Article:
Over the past few months, we have been getting a lot of questions regarding the biodegradability of sanitary pads, wrapping films, disposal bags and outer packaging materials.
So, as a brand that truly believes in full transparency, we have put together a simple guide that can help bring you more clarity as to the different ingredients we use to make our Sparkle pads. This guide will also point out the common misconceptions about biodegradable and compostable sanitary pads available in the market.
Before we get into the technicalities, let’s start with a quick quiz to test your knowledge about the sanitary pads you currently use:
- What is the difference between a biodegradable product and a compostable product?
- Are you sure that the sanitary pad you currently use is biodegradable or compostable?
- What types of plastic or other petrochemical byproducts are present in your sanitary pads, and what are their quantities?
- What is the correct way to dispose of a used sanitary pad?
- What happens to a soiled sanitary pad, after you throw it into a waste bin?
- How many years (or hundreds of years) does it take for a used sanitary pad to decompose after disposal?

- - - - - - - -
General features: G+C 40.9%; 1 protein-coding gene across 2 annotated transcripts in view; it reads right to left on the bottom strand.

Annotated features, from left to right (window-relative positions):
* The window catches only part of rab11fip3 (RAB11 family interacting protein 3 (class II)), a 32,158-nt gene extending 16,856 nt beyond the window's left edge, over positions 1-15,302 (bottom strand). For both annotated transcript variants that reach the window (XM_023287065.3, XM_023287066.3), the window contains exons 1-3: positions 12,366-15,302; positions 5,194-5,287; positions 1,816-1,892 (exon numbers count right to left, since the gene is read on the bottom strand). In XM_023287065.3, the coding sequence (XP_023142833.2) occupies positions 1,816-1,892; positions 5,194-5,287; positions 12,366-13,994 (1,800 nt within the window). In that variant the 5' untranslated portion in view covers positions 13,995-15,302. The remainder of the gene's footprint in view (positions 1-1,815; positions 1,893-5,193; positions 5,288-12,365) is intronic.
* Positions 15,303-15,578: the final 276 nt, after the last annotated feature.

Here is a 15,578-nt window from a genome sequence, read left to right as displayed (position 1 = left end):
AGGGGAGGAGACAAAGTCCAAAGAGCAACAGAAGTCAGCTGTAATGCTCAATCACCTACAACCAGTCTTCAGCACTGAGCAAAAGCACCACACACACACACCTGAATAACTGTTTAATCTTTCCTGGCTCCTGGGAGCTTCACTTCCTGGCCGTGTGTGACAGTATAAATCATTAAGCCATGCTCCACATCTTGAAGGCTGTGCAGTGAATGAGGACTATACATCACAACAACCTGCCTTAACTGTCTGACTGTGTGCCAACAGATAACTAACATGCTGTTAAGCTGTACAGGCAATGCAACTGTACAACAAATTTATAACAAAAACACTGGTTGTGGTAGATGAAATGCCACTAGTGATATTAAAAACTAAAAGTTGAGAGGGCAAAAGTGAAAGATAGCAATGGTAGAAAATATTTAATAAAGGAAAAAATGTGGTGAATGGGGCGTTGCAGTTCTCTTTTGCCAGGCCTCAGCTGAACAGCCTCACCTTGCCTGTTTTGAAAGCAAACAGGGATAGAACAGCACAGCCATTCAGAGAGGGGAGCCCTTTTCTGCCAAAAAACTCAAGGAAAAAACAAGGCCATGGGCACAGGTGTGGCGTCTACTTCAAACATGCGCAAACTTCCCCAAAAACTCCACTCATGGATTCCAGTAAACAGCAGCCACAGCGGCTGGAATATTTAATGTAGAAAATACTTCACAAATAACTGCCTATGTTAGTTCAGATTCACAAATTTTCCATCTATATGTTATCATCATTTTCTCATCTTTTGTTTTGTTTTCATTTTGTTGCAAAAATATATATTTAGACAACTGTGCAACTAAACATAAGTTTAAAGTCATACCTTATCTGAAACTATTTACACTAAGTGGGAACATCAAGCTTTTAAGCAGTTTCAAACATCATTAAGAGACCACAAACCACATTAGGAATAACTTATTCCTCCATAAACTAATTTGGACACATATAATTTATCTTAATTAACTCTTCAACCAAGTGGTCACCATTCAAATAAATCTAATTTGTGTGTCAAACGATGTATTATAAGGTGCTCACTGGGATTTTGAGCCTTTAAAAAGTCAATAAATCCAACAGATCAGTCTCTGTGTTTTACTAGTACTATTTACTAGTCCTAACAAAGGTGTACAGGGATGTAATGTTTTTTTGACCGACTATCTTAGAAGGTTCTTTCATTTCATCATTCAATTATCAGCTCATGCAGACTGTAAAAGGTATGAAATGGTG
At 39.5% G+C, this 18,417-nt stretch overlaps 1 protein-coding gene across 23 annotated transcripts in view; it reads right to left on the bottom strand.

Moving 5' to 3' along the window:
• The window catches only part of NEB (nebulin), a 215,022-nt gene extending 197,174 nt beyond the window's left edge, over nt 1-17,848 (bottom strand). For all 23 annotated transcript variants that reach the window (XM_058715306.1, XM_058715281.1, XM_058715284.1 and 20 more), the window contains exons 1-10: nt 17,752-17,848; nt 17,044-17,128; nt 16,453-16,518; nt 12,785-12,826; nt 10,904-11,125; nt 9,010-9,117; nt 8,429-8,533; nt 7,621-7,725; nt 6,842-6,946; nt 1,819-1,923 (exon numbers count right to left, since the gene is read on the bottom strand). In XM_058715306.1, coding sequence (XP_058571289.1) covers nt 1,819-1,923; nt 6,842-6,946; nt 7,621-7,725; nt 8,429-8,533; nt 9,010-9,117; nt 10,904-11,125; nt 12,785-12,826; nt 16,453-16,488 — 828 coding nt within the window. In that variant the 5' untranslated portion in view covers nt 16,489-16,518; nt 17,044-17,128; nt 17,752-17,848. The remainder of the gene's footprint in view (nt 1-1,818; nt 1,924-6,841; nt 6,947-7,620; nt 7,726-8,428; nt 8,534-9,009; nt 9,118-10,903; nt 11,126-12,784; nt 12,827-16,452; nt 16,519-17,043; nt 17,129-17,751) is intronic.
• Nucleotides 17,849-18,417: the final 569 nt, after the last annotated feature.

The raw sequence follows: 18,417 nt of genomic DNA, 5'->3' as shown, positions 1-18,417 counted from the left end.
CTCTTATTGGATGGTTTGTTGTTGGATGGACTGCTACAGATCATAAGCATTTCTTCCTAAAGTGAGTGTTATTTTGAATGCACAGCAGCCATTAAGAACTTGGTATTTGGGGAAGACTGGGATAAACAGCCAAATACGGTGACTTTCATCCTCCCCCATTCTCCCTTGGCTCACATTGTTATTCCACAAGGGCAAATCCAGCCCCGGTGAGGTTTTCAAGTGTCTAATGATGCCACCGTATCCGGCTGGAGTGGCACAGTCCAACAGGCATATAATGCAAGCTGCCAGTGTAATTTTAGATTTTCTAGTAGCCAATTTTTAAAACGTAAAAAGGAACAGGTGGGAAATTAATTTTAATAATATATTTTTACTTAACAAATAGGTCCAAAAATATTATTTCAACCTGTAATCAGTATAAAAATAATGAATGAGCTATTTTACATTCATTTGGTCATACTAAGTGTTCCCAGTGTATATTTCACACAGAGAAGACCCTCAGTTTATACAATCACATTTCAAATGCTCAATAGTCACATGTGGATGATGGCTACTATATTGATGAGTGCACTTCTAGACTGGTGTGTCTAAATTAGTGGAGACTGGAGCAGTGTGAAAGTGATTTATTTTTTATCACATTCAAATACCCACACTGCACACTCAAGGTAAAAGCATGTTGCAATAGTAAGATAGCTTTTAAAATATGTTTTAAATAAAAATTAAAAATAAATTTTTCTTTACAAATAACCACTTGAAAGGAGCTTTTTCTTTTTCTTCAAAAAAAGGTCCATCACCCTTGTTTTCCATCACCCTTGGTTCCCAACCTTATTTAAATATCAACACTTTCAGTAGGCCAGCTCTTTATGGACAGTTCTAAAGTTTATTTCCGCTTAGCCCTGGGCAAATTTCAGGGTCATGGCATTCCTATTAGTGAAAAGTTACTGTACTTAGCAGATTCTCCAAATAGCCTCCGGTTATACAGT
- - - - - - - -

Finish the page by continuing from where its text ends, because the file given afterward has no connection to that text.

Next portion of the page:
By the time you complete reading this guide, you will have all the information you need to make an informed decision before your next purchase. You will also learn how to identify and interpret misleading buzzwords that are used by certain brands to trick you into buying something that may not really be as eco-friendly as you might have thought once.
To help you understand the concept of biodegradability and compostability better, especially in the context of sanitary pads, we have divided this guide into the following three parts:
- Part 1: Understanding Biodegradability And Compostability Of Different Materials
- Part 2: Synthetic Ingredients Used In Conventional Sanitary Pads And Their Sustainable Alternatives
- Part 3: Guidelines For Proper Disposal Of Soiled Sanitary Pads
Part 1: Understanding Biodegradability And Compostability Of Different Materials
Unfortunately, the terms ‘biodegradable’, ‘compostable’, ‘oxo-degradable’ and many such others are frequently misused in marketing and advertising to sell products that may not entirely be eco-friendly. Although these terms are often used interchangeably, they are not synonymous.